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Title Migration and culture / edited by Gil S. Epstein, Ira N. Gang
Published Bingley, U.K. : Emerald, 2010
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Description 1 online resource (xxviii, 729 pages) : illustrations
Series Frontiers of economics and globalization, 1574-8715 ; v. 8
Frontiers of economics and globalization ; v. 8
Contents ch. 1. Migration and culture / Gil S. Epstein, Ira N. Gang -- ch. 2. Informational cascades and the decision to migrate / Gil S. Epstein -- ch. 3. The measurement of income polarization by ethnic groups : the case of Israel population / Joseph Deutsch -- ch. 4. The effects of school quality in the origin on the payoff to schooling for immigrants / Barry R. Chiswick, Paul W. Miller -- ch. 5. Development and migration : lessons from southern Europe / Riccardo Faini, Alessandra Venturini -- ch. 6. Geographic dispersion and internal migration of immigrants / Neeraj Kaushal, Robert Kaestner -- ch. 7. Understanding the wage dynamics of immigrant labor : a contractual alternative / Christoph M. Schmidt -- ch. 8. Interactions between local and migrant workers at the workplace / Gil S. Epstein, Yosef Mealem -- ch. 9. Ethnic competition and specialization / Martin Kahanec -- ch. 10. Nationality discrimination in the labor market : theory and test / Orn B. Bodvarsson, John G. Sessions -- ch. 11. Culture, investment in language and earnings / Erez Siniver -- ch. 12. Immigration : America's nineteenth-century 'law and order problem?' / Howard Bodenhorn, Carolyn M. Moehling, Anne Morrison Piehl -- ch. 13. A political economy of the immigrant assimilation : internation dynamics / Gil S. Epstein, Ira N. Gang -- ch. 14. Assimilating under credit constraints : public support for private efforts / Sajal Lahiri -- ch. 15. Immigrant networks and the U.S. bilateral trade : the role of immigrant income / Kusum Mundra -- ch. 16. The societal integration of immigrants in Germany / Michael Fertig -- ch. 17. Who matters most? The effect of parent's schooling on children's schooling / Ira N. Gang -- ch. 18. Intergenerational transfer of human capital under post-war distress : the displaced and the Roma in the former Yugoslavia / Martin Kahanec, Mutlu Yuksel -- ch. 19. Household structure of recent immigrants to Israel / Sarit Cohen-Goldner -- ch. 20. Circular migration or permanent return : what determines different forms of migration? / Florin Vadean, Matloob Piracha -- ch. 21. Labor migration, remittances, and economic well-being : a study of households in Rajasthan, India / Yan Xing, Moshe Semyonov, Yitchak Haberfeld -- ch. 22. Promoting the educational success of Latin America immigrant children separated from parents during migration / Sara Z. Poggio, T.H. Gindling -- ch. 23. Cultural differences in the remittance behaviour of households : evidence from Canadian micro data / Don DeVoretz, Florin Vadean -- ch. 24. FSU immigrants in Canada : a case of positive triple selection? / Don DeVoretz, Michele Battisti -- ch. 25. What drives immigration policy? Evidence based on a survey of governments' officials / Giovanni Facchini, Anna Maria Mayda -- ch. 26. Changes in attitudes toward immigrants in Europe : before and after the fall of the Berlin Wall / Ira N. Gang, Francisco L. Rivera-Batiz, Myeong-Su Yun -- ch. 27. The implications of social norms on immigration policy -- ch. 28. Ethnic fragmentation, conflict, displaced persons and human trafficking : an empirical analysis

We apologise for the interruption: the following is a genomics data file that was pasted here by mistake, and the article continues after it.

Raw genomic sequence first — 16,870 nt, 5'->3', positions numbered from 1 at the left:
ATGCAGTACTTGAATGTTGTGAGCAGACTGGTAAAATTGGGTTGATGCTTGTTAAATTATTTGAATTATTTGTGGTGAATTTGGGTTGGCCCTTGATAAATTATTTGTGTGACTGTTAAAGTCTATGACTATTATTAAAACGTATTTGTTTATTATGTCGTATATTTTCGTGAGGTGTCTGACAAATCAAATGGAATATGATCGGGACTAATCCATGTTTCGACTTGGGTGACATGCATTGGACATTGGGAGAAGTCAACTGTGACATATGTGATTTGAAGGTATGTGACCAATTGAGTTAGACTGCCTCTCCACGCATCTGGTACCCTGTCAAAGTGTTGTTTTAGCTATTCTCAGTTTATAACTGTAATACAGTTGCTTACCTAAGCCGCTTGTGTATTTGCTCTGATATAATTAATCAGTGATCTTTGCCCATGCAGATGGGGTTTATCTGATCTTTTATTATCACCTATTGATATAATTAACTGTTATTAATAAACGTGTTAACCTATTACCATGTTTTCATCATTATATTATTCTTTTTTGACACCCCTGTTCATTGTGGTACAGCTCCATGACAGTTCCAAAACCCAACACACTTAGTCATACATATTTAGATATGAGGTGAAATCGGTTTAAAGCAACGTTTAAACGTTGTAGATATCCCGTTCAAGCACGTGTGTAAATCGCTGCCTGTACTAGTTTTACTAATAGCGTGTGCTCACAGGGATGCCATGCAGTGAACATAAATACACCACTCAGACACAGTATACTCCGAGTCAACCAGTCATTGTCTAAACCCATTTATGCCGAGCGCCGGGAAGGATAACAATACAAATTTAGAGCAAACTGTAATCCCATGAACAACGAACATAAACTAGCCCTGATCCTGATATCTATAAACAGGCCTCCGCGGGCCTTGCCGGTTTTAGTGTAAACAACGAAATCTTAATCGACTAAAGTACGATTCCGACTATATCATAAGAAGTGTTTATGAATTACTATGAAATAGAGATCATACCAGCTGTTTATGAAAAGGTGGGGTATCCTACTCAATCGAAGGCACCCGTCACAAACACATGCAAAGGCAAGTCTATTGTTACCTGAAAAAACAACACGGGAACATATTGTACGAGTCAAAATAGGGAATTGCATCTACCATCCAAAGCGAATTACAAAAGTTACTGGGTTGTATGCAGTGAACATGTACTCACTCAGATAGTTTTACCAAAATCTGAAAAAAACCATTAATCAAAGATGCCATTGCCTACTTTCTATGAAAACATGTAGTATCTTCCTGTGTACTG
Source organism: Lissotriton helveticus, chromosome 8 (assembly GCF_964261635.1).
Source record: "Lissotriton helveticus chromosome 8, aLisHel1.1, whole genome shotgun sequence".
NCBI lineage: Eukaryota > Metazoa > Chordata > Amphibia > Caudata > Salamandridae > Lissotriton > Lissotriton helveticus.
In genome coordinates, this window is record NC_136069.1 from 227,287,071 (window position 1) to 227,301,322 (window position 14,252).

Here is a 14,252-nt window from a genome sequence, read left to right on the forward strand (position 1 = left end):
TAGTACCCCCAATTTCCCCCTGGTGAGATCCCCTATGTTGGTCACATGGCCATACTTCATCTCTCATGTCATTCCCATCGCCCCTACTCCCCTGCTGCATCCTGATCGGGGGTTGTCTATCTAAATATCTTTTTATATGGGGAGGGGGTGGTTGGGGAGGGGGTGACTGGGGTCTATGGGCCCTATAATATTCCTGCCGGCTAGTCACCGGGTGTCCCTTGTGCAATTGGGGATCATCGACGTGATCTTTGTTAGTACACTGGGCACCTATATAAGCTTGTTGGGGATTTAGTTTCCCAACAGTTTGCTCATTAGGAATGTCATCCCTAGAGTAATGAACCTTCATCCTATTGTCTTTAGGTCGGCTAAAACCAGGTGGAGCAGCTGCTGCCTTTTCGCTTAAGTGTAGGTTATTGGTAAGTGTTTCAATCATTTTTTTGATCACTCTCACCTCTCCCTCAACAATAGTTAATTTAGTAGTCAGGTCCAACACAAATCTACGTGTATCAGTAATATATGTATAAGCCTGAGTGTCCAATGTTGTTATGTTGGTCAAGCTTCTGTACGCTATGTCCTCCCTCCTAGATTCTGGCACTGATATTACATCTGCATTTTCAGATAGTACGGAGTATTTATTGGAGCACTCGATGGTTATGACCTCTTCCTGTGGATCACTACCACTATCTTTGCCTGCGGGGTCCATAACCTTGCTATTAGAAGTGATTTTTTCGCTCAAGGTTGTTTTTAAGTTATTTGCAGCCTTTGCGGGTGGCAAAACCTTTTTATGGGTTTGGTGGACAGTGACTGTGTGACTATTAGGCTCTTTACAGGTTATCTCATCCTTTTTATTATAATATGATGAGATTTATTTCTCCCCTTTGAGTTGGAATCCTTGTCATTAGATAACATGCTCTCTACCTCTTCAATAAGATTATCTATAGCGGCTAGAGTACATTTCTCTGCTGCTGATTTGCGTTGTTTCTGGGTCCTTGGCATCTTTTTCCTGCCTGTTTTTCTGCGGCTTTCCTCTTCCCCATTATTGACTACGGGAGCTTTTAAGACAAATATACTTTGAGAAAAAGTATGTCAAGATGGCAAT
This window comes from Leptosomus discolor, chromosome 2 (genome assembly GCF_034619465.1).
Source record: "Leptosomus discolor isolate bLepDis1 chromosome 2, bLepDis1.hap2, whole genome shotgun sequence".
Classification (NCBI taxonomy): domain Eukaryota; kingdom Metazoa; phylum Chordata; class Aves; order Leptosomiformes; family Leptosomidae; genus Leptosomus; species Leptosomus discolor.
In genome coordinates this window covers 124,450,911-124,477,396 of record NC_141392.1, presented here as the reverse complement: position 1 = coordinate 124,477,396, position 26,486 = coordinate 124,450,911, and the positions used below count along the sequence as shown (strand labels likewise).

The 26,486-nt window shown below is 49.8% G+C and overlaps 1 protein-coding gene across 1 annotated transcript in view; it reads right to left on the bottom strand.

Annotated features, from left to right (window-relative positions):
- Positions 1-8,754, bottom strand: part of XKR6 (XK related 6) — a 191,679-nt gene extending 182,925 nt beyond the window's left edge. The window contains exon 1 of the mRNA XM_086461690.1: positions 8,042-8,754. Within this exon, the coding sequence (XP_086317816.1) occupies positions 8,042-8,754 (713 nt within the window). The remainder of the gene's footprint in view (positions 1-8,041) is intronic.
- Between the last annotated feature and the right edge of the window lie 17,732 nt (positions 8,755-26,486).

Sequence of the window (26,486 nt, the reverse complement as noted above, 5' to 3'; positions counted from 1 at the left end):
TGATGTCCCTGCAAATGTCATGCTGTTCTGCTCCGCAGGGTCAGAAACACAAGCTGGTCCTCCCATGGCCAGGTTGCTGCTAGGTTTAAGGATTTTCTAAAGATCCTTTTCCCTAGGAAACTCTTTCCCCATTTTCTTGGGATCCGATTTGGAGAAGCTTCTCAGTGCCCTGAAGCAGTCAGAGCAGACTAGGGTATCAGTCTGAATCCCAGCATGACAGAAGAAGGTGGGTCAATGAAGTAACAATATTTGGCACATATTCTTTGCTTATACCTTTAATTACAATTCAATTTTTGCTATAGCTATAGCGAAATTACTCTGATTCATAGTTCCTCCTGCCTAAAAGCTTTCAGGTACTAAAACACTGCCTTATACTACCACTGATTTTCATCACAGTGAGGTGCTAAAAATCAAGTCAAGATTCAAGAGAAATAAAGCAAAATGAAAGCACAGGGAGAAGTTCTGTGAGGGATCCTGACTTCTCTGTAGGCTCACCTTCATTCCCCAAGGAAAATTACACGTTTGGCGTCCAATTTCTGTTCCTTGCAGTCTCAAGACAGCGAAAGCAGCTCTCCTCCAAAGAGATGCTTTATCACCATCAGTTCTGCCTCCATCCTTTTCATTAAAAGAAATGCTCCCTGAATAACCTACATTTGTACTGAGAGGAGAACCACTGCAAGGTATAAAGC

Summary Culture is not new to the study of migration. It has lurked beneath the surface for some time, occasionally protruding openly into the discussion, usually under some pseudonym. The authors of the papers in this volume bring culture into the open. They are concerned with how culture manifests itself in the migration process for three groups of actors: the migrants, those remaining in the sending areas, and people already living in the recipient locations. The topics vary widely. What unites the authors is an understanding that though actors behave differently, within a group there are economically important shared beliefs (customs, values, attitudes, etc.), which we commonly referred to as culture. Culture plays a central role in our understanding of migration as an economic phenomenon. While the papers in this volume occasionally touch on this diversity and the conflicts it engenders, this is not the focus of the volume. Here the emphasis is on the distinctions in culture between migrants, the families they left behind, and the local population in the migration destination. The new interactions directly affect all three groups. Assimilation is one result; separation is also a possibility. Location choice, workplace interaction, enclave size, the opportunity for the migrant obtaining credit in their new country, the local populations reaction to migrants, the political culture of the migrants and local population, links to the country-of-origin, and the economic state of the host country, all contribute to the classic conflict between assimilation and separation. This volume will consider different aspects of the process of assimilation considering the affect on the migrants themselves, on the local population, on the families left at the home country and others
Bibliography Includes bibliographical references and indexes
Subject Emigration and immigration.
Form Electronic book
Author Epstein, Gil S.
Gang, Ira N.
ISBN 0857241540 (electronic bk.)
9780857241542 (electronic bk.)